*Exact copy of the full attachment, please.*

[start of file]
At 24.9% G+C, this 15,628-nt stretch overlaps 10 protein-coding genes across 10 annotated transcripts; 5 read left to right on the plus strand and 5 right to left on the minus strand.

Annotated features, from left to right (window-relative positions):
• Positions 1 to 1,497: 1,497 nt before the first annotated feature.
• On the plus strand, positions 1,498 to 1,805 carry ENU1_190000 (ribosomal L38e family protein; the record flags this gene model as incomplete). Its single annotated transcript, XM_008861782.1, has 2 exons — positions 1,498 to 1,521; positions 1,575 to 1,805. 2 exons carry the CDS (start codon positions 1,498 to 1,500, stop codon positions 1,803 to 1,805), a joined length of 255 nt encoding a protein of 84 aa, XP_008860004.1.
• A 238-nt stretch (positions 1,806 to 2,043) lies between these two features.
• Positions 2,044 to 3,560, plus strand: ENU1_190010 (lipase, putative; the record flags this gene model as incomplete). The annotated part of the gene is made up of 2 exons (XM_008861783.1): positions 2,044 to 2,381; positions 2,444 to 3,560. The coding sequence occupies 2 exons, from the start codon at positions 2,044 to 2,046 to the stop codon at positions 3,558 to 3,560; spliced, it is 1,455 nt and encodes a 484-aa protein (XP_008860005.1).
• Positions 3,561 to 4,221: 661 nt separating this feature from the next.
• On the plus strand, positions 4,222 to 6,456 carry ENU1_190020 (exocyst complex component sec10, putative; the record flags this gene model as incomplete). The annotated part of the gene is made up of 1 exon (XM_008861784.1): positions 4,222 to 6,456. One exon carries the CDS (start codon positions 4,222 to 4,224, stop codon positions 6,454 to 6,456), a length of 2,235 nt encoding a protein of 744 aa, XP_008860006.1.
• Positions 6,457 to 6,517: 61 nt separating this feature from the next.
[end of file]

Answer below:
At 24.9% G+C, this 15,628-nt stretch overlaps 10 protein-coding genes across 10 annotated transcripts; 5 read left to right on the plus strand and 5 right to left on the minus strand.

Annotated features, from left to right (window-relative positions):
• Positions 1 to 1,497: 1,497 nt before the first annotated feature.
• On the plus strand, positions 1,498 to 1,805 carry ENU1_190000 (ribosomal L38e family protein; the record flags this gene model as incomplete). Its single annotated transcript, XM_008861782.1, has 2 exons — positions 1,498 to 1,521; positions 1,575 to 1,805. 2 exons carry the CDS (start codon positions 1,498 to 1,500, stop codon positions 1,803 to 1,805), a joined length of 255 nt encoding a protein of 84 aa, XP_008860004.1.
• A 238-nt stretch (positions 1,806 to 2,043) lies between these two features.
• Positions 2,044 to 3,560, plus strand: ENU1_190010 (lipase, putative; the record flags this gene model as incomplete). The annotated part of the gene is made up of 2 exons (XM_008861783.1): positions 2,044 to 2,381; positions 2,444 to 3,560. The coding sequence occupies 2 exons, from the start codon at positions 2,044 to 2,046 to the stop codon at positions 3,558 to 3,560; spliced, it is 1,455 nt and encodes a 484-aa protein (XP_008860005.1).
• Positions 3,561 to 4,221: 661 nt separating this feature from the next.
• On the plus strand, positions 4,222 to 6,456 carry ENU1_190020 (exocyst complex component sec10, putative; the record flags this gene model as incomplete). The annotated part of the gene is made up of 1 exon (XM_008861784.1): positions 4,222 to 6,456. One exon carries the CDS (start codon positions 4,222 to 4,224, stop codon positions 6,454 to 6,456), a length of 2,235 nt encoding a protein of 744 aa, XP_008860006.1.
• Positions 6,457 to 6,517: 61 nt separating this feature from the next.